Albacete is the capital city of the province of the same name, and is one of the largest cities in the region of Castille-La Mancha. The earliest known references to Albacete can be found in Muslim references dating from 744AD. These writings refer to a small fortress and town known as “Al-Basit”. No remains of “Al-Basit” have lasted to today, and most of the buildings in Albacete date from the late middle ages, when Albacete began to grow, both in population and importance.
Known worldwide for its cutlery and Saffron production, the city of Albacete is currently comprised of the picturesque old upper town, and the new, or lower town, with buildings dating after the city become the provincial capital in 1833.
One of the most noteworthy attractions to Albacete, and a building no visitor should miss, is the Cathedral of San Juan Bautista. Construction began in 1515, with an evident Gothic conception although with countless details of the transition to the baroque. The interesting thing to note about this Cathedral, however, was that construction was not finished until the 20th century. More than 400 years of construction allow visitors to view a veritable treasure chest of architectural history. Worth noting are the four large Renaissance columns, the remarkable vestry dating to the 16th century, and the Chapel of the Virgin of Los Llanos, with a very odd vault of intersecting ribs with a lantern. In this chapel there is an interesting Renaissance altarpiece and six panels by the Master of Albacete, a painter trained in Valencia and connected with the famous Yáñez de Almedina.
The cathedral also houses other interesting works of art like an anonymous panel from the 16th century that represents the Trial of the Souls, a baroque panel of the Virgin of the Start and a beautiful mannerist mostrance made in 1581. This church became a cathedral when the Diocese was established in 1.949. The tower was built in the first part of the 20th century, and the bells were set in 1.948.
Another religious building that should not be missed on a visit to Albacete is the Monastery of the Encarnación, from the 16th century, currently housing the Centro Cultural (Cultural Center) of the city. This church still has a magnificent copper ceiling with octagonal hollows and a two parts cloister.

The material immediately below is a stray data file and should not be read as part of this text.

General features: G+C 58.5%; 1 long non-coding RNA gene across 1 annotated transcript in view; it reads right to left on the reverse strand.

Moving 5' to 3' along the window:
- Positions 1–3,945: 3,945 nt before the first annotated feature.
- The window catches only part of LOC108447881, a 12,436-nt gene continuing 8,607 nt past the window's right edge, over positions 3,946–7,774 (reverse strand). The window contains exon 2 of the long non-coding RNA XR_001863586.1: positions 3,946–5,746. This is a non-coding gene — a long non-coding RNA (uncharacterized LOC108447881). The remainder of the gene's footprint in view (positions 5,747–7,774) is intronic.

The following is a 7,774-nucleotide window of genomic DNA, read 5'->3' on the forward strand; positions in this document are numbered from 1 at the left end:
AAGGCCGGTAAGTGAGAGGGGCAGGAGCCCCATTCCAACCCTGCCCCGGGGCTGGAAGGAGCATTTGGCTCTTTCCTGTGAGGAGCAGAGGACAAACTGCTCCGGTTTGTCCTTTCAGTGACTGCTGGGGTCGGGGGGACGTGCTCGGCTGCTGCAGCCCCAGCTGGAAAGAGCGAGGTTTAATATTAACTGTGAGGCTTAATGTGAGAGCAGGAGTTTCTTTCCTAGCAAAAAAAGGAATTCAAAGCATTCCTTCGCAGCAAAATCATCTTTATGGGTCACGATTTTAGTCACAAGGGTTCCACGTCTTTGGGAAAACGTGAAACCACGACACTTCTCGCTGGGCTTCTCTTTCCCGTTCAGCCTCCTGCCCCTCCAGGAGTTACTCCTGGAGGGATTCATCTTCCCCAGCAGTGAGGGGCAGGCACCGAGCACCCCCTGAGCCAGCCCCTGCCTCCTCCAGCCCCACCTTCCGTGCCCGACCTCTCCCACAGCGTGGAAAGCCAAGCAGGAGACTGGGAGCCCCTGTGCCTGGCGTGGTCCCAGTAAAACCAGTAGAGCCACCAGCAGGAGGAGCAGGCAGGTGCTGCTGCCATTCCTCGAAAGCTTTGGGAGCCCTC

The lodging house of the rosario, in Tinte Street, is the most noteworthy civil work and currently houses the Tourism Office along with other local government offices. This building has an odd construction of a mixture of styles: Gothic, Renaissance and Mudejar.
During the 18th century, there were several mansions built in the Albacete. The only one these structures to survive is the house of Perona, which has a high dome over a tambour of glazed tiles, features from the eastern coast and a sober façade with shelters.
The modernism of the early 20th century appears in different places and public buildings. The most characteristic among them is the Pasaje de Lodares, between High Street and Tinte Street. This building one of the most typical sites in the city.
No visitor to Albacete should miss the Museum of Albacete, located in the park of Abelardo Sánchez. This building, built in the late 1960s, owns an exceptional collection divided into three sections: Archaeology, Fine Arts and Ethnology. Some examples of the works contained in this museum are the famous articulated dolls from the Roman necropolis of Ontur, made of amber and ivory. The Iberian-Roman head of El Tolmo; the sword of La Hoya, the lion of Bienservida and the Iberian hind of Caudete. In addition, there is a wonderful collection of paintings by Benjamín Palencia and a beautiful Cross of Término, possibly of the late 15th century. It was located in a roadside shrine, in the entrance of Albacete, close to the old Door of Chinchilla until the 19th century.